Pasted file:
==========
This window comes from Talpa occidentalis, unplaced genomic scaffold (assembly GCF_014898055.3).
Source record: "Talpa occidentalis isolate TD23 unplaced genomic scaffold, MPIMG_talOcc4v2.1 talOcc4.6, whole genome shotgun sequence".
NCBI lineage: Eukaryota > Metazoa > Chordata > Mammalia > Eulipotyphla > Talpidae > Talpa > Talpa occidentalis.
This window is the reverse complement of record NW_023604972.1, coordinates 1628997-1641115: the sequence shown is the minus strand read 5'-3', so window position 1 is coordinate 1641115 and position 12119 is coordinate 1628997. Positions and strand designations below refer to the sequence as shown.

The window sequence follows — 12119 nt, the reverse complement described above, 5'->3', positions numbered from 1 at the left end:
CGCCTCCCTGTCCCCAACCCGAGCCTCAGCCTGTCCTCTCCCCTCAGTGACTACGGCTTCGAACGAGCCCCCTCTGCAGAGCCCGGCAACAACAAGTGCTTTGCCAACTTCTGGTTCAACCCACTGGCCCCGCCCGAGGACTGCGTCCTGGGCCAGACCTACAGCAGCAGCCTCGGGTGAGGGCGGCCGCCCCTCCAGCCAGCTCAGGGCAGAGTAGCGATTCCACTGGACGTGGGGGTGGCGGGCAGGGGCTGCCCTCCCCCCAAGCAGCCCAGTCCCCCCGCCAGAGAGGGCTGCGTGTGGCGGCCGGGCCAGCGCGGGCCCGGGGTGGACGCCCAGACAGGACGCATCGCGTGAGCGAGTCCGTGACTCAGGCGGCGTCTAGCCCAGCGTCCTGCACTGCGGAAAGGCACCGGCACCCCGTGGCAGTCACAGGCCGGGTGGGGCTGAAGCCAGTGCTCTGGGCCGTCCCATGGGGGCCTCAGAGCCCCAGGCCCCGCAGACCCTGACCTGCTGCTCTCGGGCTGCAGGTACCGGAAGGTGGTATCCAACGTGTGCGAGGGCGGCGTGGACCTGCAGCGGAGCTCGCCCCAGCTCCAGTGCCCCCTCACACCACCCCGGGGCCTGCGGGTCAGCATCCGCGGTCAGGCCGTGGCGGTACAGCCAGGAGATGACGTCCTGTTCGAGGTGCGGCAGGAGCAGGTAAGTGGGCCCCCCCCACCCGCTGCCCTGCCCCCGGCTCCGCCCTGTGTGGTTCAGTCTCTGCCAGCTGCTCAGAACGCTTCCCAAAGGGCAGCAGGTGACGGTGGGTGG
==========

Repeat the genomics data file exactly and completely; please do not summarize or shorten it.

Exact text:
This window comes from Talpa occidentalis, unplaced genomic scaffold (assembly GCF_014898055.3).
Source record: "Talpa occidentalis isolate TD23 unplaced genomic scaffold, MPIMG_talOcc4v2.1 talOcc4.6, whole genome shotgun sequence".
NCBI lineage: Eukaryota > Metazoa > Chordata > Mammalia > Eulipotyphla > Talpidae > Talpa > Talpa occidentalis.
This window is the reverse complement of record NW_023604972.1, coordinates 1628997-1641115: the sequence shown is the minus strand read 5'-3', so window position 1 is coordinate 1641115 and position 12119 is coordinate 1628997. Positions and strand designations below refer to the sequence as shown.

The window sequence follows — 12119 nt, the reverse complement described above, 5'->3', positions numbered from 1 at the left end:
CGCCTCCCTGTCCCCAACCCGAGCCTCAGCCTGTCCTCTCCCCTCAGTGACTACGGCTTCGAACGAGCCCCCTCTGCAGAGCCCGGCAACAACAAGTGCTTTGCCAACTTCTGGTTCAACCCACTGGCCCCGCCCGAGGACTGCGTCCTGGGCCAGACCTACAGCAGCAGCCTCGGGTGAGGGCGGCCGCCCCTCCAGCCAGCTCAGGGCAGAGTAGCGATTCCACTGGACGTGGGGGTGGCGGGCAGGGGCTGCCCTCCCCCCAAGCAGCCCAGTCCCCCCGCCAGAGAGGGCTGCGTGTGGCGGCCGGGCCAGCGCGGGCCCGGGGTGGACGCCCAGACAGGACGCATCGCGTGAGCGAGTCCGTGACTCAGGCGGCGTCTAGCCCAGCGTCCTGCACTGCGGAAAGGCACCGGCACCCCGTGGCAGTCACAGGCCGGGTGGGGCTGAAGCCAGTGCTCTGGGCCGTCCCATGGGGGCCTCAGAGCCCCAGGCCCCGCAGACCCTGACCTGCTGCTCTCGGGCTGCAGGTACCGGAAGGTGGTATCCAACGTGTGCGAGGGCGGCGTGGACCTGCAGCGGAGCTCGCCCCAGCTCCAGTGCCCCCTCACACCACCCCGGGGCCTGCGGGTCAGCATCCGCGGTCAGGCCGTGGCGGTACAGCCAGGAGATGACGTCCTGTTCGAGGTGCGGCAGGAGCAGGTAAGTGGGCCCCCCCCACCCGCTGCCCTGCCCCCGGCTCCGCCCTGTGTGGTTCAGTCTCTGCCAGCTGCTCAGAACGCTTCCCAAAGGGCAGCAGGTGACGGTGGGTGG